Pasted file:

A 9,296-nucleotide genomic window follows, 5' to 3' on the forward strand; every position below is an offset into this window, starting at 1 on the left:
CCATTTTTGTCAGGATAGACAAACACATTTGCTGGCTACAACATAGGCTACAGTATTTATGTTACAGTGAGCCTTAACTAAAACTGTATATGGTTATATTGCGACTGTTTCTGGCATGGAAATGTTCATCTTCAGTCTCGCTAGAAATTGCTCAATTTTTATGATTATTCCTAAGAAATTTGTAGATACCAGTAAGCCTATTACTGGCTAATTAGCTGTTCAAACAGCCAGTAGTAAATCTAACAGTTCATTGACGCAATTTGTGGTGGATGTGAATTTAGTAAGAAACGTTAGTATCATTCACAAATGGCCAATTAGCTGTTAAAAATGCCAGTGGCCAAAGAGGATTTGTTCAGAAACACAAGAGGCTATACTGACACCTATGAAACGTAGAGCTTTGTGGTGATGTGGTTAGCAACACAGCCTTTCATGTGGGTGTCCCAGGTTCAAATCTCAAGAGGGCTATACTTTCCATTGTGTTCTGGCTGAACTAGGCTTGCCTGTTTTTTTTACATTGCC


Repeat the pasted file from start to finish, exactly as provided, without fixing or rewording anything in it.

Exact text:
A 9,296-nucleotide genomic window follows, 5' to 3' on the forward strand; every position below is an offset into this window, starting at 1 on the left:
CCATTTTTGTCAGGATAGACAAACACATTTGCTGGCTACAACATAGGCTACAGTATTTATGTTACAGTGAGCCTTAACTAAAACTGTATATGGTTATATTGCGACTGTTTCTGGCATGGAAATGTTCATCTTCAGTCTCGCTAGAAATTGCTCAATTTTTATGATTATTCCTAAGAAATTTGTAGATACCAGTAAGCCTATTACTGGCTAATTAGCTGTTCAAACAGCCAGTAGTAAATCTAACAGTTCATTGACGCAATTTGTGGTGGATGTGAATTTAGTAAGAAACGTTAGTATCATTCACAAATGGCCAATTAGCTGTTAAAAATGCCAGTGGCCAAAGAGGATTTGTTCAGAAACACAAGAGGCTATACTGACACCTATGAAACGTAGAGCTTTGTGGTGATGTGGTTAGCAACACAGCCTTTCATGTGGGTGTCCCAGGTTCAAATCTCAAGAGGGCTATACTTTCCATTGTGTTCTGGCTGAACTAGGCTTGCCTGTTTTTTTTACATTGCC